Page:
We Need To Talk About Goldilocks Because She Was Kind Of An A**hole

We Need To Talk About Goldilocks Because She Was Kind Of An A**hole

goldilocks

Image Source / iStock

My mind wandered as my arm tingled, awkwardly flung over a bedrail as it held my daughter’s hand while she fell asleep. (Yeah, we’re those parents, okay? We were new at things. We effed up and now she’s 3, and she can’t fall asleep unless she’s holding one of our hands in some sort of preschooler Chinese finger trap. If there’s a next kid, at bedtime I’m just throwing them in their bedroom with a blanket, a water bottle, and some good luck before I turn around, running as I close the door behind me.) This got me thinking about Goldilocks — specifically: Who the hell does that bitch think she is?

Mama Bear spends what I can only assume is her Saturday morning, slaving over a hot cauldron while Papa and Baby Bear are probably pouring Legos all over the living room, because if she doesn’t make breakfast, who will? Then they complain that it’s too hot, because of course they do. So Mama has to come up with something to entertain both her husband and child as it cools, so out for a quick stroll through the woods they go.

And then comes Goldilocks.

Is she a feral child? Based on every picture book I’ve ever seen, just the opposite in fact. Gorgeous ringlets without frizz, always pulled back by a headband. Eyelashes for days. A blue dress with tulle overlay that I’m fairly certain is from the Stella McCartney Kids line and was probably worn by Harper Beckham. Where the eff are Goldy’s parents? Good point. Traveling the world. The nanny was probably texting her bestie, reminding her that if it weren’t for the occasional awards show gift bags the mother sometimes tossed her way, she would sooo quit and put her liberal arts degree to work, and that’s when Goldy slipped off into the woods, came upon this cottage, and decided, “Yup. I like this. It’s mine now.”

Talk about white privilege, amiright?

So, apparently never having been taught the No. 1 basic rule of life — never go anywhere with strangers and/or enter a strange home — Goldilocks just goes on inside. She sees food on a table, and eats it. I have so many problems with this. First of all, what child sees a bowl of porridge and just simply cannot resist its tempting aroma? We aren’t talking pizza here. It’s not a chocolate cake. It’s porridge, people. And she’s so beyond rude that she begins taking bites from every bowl until, of course, she finds one that Her Majesty deems suitable for her sophisticated palate and eats it all.

Then, she moves on to destroy the living room. Papa Bear’s chair? Nuh uh. Way too fast, man. What’s that even mean? Because it’s pretty obvious that she knows how to rock a chair slowly once she moves on to Mama’s chair and complains that is too slow. After that, she decides Baby’s chair fits just right. You know what it fits? It fits her appetite for destruction because she smashes it to bits before she goes upstairs.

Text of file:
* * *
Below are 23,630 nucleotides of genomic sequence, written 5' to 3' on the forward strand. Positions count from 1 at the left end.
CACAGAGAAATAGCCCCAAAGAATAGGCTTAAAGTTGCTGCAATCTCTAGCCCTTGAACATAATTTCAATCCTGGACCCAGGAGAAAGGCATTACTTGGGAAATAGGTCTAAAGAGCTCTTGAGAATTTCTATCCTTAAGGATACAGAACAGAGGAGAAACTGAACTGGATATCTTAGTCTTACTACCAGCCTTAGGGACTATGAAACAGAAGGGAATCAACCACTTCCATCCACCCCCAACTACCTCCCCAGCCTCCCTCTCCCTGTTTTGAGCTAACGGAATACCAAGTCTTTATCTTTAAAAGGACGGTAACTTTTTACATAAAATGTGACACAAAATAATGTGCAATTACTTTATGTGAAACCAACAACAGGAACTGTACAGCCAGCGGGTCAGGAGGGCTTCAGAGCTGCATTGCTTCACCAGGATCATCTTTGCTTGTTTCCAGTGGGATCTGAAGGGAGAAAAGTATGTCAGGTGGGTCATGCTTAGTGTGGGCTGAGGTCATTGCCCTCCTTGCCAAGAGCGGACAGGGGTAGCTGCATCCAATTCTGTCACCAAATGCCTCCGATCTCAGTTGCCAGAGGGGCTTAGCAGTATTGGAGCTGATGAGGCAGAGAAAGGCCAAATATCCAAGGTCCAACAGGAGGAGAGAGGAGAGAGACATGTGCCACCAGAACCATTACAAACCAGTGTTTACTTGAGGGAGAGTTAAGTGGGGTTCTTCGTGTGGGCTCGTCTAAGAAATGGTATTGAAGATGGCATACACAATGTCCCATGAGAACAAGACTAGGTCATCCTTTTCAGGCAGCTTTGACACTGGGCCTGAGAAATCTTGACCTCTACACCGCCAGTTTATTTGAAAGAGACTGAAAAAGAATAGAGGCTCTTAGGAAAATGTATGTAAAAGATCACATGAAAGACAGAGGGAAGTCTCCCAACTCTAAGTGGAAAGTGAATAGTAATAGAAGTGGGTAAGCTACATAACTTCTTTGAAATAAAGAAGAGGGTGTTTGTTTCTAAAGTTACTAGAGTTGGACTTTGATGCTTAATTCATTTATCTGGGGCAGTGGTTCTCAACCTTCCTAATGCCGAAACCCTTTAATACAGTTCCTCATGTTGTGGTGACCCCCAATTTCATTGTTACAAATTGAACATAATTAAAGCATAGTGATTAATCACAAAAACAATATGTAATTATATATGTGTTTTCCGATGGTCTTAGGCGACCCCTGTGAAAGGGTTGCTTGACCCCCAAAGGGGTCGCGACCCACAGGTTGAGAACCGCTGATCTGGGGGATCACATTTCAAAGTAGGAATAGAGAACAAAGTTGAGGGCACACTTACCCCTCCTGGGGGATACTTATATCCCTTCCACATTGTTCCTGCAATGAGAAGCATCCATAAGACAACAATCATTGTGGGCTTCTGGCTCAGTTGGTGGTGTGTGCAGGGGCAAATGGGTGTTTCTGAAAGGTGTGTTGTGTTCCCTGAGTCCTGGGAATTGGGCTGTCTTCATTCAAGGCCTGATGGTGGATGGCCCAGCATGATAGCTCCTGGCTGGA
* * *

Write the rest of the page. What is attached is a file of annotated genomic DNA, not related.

So, to recap, not only does this kid think its okay to enter a strange home in the woods, but she also thinks its okay to just eat the food you find inside and then to touch all of the stuff you find. I hate her so much already.

So she’s upstairs and all of this breaking and entering is exhausting so she’s decided to nap. But it turns out that the Bear Family does not purchase their mattresses from the same store as her family. She lies down on Papa’s bed and leaps back up out of disgust. Might as well have just lay down on the floor. She lies down on Mama’s bed, and it’s way too soft. Sorry, but Goldilocks isn’t about to have her spine out of alignment, thankyouverymuch. But Baby Bear’s bed — ah, yes. Now that bed is juuuuust right. I don’t know about you, but nothing can kick my REM cycle into gear quite like relaxing in the bed of a tiny baby bear, deep in the woods, where nobody can hear me scream.

So, the Bear family comes home while Goldilocks is sleeping upstairs. At this point, Mama Bear is no doubt already annoyed with her family, and it’s not even lunchtime yet. Then she walks into her house and has to deal with this shit?

Breakfast is ruined. Their only furniture? Destroyed. Then they walk upstairs and find out somebody has been sleeping in their beds. Goldilocks jumps up and just runs out of the house, never to be seen by the Bear family again. Zero consequences for her. The Bear Family (so, let’s just say it: Mama Bear) is left to deal with the ramifications of her morning of bad choices.

You know what would be a much more satisfying ending? If the Bear family walks into the bedroom, sees Goldilocks, and eats her. And I’ll tell you why:

1. The circle of life. (Okay, I know bears don’t eat people. I’m not a bearologist, but I bet they probably defend their home at least.)

2. This teaches kids several valuable life lessons. Don’t enter strange homes. Don’t touch shit that’s not yours. And if your mother puts food in front of you, don’t complain that it’s too hot/too cold/too porridge-y, or a rich, white girl might come into your house, break your only rocking chair, and then where are you going to sit while you wait and whine as your mom cooks your dinner?